In 1687 the Spanish sent numerous missionaries into
Trinidad & Tobago. While some of these missionaries were quite successful,
others failed and only created distrust and hostility between the Spanish and the
local people. In 1699 the local people murdered a number of these missionaries.
The Spanish settlement in Trinidad
& Tobago were slow to grow and by the late 1700s population numbers
were still significantly low, encouraging the Spanish government to give potential
settlers motivation for arriving on the islands. They granted any Roman Catholic
land there, along with additional land for bringing in slaves. This offer was extended
to Spaniards as well as former slaves of all ethnicities. This led to numerous settlers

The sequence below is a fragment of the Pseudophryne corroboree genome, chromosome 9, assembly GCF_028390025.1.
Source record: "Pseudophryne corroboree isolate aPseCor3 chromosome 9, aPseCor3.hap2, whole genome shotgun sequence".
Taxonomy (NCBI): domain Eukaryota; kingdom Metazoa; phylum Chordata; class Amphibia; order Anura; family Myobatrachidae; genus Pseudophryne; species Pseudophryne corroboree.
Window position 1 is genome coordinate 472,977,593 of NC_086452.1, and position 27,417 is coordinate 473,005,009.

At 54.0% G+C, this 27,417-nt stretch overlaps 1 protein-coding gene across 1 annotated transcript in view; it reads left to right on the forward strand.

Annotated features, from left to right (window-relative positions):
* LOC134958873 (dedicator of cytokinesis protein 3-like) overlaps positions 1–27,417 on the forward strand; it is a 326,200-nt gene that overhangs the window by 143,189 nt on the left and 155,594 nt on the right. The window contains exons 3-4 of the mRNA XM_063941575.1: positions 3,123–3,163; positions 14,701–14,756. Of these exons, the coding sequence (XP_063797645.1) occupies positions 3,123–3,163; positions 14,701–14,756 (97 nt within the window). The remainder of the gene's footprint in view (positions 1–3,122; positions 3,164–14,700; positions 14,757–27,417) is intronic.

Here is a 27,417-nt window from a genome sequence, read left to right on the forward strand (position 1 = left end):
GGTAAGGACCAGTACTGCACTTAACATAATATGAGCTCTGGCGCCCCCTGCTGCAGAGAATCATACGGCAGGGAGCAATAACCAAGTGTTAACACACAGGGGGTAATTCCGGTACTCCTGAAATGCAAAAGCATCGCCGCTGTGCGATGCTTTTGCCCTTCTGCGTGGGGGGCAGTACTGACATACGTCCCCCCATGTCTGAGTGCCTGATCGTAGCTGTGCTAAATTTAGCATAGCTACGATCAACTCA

arriving, including a large number of freed slaves.
In 1797 the islands were surrendered to the British,
whose major changes came just years later as the empire outlawed the slave trade
in 1807 and illegalized slavery entirely in 1834. This led to an attempt to extend
the term of slavery so instead of ending in 1834, it would end in 1840, however
this was fought by the local slaves and supported by the British government, freeing
the slaves in 1838.
These changes led to large labor shortages and soon the British
were giving away free land. After numerous former
American slaves settled, Chinese, Africans,
Portuguese, and Indians settled on
the islands. However, these new labor sources were more expensive than slaves so
the production of sugarcane slowly declined as the growth of cocoa increased throughout
the 1800s. Also, in the 1860s oil was discovered on the islands, providing another
potential revenue stream.